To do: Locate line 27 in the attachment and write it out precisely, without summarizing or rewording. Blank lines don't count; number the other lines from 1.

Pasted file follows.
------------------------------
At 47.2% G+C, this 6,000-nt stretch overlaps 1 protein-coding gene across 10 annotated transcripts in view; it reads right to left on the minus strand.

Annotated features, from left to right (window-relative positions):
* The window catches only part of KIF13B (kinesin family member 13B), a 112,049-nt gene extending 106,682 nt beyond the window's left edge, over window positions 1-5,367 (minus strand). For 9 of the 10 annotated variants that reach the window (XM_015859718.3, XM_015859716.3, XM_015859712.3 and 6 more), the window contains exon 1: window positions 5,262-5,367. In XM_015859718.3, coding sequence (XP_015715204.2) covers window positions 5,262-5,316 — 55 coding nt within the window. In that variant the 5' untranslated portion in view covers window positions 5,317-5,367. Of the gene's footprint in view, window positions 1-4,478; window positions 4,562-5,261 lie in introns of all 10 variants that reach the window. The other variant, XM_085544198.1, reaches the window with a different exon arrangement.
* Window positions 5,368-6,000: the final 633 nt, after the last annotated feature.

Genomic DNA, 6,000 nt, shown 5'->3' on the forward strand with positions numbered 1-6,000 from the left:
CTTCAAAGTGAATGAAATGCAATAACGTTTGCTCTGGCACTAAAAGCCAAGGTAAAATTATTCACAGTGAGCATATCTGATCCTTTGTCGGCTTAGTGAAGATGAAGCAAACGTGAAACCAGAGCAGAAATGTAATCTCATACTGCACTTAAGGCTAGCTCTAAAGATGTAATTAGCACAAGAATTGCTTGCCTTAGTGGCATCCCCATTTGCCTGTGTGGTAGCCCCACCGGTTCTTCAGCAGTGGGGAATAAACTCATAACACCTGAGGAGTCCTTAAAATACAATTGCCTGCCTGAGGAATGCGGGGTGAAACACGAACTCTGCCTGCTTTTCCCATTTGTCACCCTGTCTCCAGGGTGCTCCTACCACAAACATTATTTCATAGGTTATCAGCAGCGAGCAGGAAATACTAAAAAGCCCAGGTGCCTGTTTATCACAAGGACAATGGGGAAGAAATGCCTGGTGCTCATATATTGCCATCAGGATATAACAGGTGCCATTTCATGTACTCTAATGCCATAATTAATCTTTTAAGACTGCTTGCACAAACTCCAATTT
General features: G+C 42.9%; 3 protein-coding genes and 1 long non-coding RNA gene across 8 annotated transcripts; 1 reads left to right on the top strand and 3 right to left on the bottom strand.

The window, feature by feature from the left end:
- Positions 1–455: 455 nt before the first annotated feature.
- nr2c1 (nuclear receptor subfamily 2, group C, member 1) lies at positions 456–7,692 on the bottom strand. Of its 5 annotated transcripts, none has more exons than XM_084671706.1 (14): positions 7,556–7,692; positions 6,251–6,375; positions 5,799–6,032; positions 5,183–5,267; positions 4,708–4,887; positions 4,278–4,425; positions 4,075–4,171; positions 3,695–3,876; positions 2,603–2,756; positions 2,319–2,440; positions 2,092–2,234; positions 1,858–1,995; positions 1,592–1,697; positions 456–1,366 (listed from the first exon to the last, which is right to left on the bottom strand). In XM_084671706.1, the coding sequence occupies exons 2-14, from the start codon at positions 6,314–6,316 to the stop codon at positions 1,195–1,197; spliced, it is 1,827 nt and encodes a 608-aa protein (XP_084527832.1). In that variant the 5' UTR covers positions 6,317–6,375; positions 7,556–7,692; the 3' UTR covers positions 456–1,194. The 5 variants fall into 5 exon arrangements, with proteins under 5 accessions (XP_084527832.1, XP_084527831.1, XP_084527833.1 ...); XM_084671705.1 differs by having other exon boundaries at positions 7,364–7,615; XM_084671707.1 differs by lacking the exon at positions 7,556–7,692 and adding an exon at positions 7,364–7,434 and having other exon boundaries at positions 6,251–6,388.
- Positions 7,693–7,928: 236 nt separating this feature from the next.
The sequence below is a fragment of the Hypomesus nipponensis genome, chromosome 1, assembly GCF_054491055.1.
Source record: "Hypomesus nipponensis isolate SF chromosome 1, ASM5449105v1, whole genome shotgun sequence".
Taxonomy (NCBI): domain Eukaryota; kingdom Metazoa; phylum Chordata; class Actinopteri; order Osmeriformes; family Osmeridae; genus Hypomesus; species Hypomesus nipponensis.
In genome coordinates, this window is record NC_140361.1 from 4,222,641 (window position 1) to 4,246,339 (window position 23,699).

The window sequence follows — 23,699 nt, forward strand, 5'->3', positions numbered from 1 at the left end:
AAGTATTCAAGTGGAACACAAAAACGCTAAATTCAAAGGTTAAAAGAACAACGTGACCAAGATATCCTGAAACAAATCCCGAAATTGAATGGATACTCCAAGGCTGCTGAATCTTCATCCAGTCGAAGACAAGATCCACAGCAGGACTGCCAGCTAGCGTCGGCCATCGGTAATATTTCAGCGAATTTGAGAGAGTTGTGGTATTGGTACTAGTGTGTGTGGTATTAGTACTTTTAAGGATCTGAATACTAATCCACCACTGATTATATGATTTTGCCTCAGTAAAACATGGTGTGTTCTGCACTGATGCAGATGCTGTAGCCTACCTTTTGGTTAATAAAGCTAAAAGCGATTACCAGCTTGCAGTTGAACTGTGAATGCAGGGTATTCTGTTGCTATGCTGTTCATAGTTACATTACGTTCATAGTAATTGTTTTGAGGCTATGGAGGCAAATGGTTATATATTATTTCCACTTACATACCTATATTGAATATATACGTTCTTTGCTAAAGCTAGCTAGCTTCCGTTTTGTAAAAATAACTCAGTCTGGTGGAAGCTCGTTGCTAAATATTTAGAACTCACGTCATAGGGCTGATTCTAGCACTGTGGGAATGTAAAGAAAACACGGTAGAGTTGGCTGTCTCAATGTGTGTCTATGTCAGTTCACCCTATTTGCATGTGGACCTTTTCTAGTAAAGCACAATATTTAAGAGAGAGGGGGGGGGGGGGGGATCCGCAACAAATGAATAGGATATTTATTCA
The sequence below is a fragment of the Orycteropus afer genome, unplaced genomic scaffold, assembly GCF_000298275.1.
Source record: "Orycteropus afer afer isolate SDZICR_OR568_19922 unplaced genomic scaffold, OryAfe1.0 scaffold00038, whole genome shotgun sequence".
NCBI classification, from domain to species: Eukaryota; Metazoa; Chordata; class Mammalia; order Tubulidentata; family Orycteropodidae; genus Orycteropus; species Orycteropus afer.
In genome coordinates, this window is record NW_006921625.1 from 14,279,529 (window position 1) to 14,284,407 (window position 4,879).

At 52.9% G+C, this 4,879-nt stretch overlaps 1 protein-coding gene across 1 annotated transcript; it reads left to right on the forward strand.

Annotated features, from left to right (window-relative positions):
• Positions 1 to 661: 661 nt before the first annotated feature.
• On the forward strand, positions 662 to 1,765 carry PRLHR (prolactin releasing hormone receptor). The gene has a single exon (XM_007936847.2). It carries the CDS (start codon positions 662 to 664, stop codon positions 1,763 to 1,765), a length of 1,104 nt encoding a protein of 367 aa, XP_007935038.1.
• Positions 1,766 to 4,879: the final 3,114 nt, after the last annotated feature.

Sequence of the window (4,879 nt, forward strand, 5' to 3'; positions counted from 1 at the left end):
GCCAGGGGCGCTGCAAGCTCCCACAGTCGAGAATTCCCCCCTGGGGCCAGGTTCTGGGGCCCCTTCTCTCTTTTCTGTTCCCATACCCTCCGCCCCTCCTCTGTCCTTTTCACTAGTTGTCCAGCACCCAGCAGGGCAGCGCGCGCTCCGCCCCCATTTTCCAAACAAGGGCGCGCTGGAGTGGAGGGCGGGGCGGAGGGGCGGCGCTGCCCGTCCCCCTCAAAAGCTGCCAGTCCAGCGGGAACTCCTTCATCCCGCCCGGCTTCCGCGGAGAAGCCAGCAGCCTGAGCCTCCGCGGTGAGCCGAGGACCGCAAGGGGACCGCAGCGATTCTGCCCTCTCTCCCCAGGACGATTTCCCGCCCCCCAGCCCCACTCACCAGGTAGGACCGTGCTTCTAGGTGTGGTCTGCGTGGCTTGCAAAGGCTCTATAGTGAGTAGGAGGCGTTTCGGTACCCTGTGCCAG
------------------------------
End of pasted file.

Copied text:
Sequence of the window (4,879 nt, forward strand, 5' to 3'; positions counted from 1 at the left end):